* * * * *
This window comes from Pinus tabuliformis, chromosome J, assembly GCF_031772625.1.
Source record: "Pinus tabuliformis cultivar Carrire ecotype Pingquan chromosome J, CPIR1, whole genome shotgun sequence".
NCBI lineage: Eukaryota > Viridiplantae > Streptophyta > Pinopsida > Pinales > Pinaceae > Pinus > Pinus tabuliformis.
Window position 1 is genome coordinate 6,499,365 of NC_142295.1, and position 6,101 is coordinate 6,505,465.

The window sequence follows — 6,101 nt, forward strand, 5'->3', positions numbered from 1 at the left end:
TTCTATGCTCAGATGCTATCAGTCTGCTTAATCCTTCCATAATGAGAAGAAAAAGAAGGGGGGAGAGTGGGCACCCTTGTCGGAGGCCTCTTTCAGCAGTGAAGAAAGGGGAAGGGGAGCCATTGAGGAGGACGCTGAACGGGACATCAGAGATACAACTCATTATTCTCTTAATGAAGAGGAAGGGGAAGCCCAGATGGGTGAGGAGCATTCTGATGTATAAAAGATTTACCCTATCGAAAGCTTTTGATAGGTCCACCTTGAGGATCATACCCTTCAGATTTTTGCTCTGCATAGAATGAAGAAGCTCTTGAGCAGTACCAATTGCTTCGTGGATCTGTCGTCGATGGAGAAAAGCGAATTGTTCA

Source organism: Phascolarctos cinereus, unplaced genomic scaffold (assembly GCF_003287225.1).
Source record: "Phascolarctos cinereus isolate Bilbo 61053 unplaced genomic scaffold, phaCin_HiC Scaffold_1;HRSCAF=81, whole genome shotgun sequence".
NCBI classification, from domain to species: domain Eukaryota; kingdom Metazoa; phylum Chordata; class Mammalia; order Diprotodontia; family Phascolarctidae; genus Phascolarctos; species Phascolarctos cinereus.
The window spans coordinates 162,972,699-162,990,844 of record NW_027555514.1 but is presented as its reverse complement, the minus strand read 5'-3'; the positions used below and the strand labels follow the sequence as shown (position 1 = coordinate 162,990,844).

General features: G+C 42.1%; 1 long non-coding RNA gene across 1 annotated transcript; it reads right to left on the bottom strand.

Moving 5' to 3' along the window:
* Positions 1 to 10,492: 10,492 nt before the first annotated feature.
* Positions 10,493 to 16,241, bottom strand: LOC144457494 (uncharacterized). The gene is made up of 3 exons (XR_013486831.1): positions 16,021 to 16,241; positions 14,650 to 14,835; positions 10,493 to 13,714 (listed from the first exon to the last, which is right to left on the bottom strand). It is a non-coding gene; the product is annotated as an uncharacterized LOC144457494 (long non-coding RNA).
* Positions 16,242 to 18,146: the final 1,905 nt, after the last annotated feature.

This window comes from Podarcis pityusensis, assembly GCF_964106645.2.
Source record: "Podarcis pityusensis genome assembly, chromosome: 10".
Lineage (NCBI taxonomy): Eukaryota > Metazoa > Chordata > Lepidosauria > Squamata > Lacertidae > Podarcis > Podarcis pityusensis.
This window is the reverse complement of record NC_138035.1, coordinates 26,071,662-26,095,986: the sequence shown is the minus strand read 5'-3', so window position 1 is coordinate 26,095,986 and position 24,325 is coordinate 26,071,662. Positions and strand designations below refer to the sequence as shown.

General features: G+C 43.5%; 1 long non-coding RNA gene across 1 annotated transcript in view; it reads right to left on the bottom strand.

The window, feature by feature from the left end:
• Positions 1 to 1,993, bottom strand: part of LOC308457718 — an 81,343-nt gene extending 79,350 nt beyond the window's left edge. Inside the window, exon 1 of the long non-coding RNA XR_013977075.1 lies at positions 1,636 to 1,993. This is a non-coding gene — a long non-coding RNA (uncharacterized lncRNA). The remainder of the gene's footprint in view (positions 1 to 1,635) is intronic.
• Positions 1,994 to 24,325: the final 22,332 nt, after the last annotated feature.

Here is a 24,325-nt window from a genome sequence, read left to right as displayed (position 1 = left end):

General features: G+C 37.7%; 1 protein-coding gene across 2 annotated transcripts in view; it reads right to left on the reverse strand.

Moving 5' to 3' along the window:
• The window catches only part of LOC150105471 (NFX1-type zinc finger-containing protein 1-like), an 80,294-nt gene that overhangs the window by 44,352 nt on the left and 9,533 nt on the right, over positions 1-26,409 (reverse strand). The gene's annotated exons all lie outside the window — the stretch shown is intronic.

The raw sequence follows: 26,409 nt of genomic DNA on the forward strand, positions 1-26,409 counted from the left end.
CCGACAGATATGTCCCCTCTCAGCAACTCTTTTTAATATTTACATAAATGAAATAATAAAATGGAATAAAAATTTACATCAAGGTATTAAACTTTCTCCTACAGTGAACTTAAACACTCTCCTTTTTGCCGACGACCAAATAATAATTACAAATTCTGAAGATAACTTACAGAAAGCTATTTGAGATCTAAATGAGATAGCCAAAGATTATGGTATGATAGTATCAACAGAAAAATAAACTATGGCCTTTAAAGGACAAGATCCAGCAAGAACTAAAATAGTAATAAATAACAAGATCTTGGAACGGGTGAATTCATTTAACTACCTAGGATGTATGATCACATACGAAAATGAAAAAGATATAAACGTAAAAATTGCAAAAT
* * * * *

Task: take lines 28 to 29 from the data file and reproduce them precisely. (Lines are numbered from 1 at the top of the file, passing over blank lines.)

The raw sequence follows: 26,409 nt of genomic DNA on the forward strand, positions 1-26,409 counted from the left end.
CCGACAGATATGTCCCCTCTCAGCAACTCTTTTTAATATTTACATAAATGAAATAATAAAATGGAATAAAAATTTACATCAAGGTATTAAACTTTCTCCTACAGTGAACTTAAACACTCTCCTTTTTGCCGACGACCAAATAATAATTACAAATTCTGAAGATAACTTACAGAAAGCTATTTGAGATCTAAATGAGATAGCCAAAGATTATGGTATGATAGTATCAACAGAAAAATAAACTATGGCCTTTAAAGGACAAGATCCAGCAAGAACTAAAATAGTAATAAATAACAAGATCTTGGAACGGGTGAATTCATTTAACTACCTAGGATGTATGATCACATACGAAAATGAAAAAGATATAAACGTAAAAATTGCAAAAT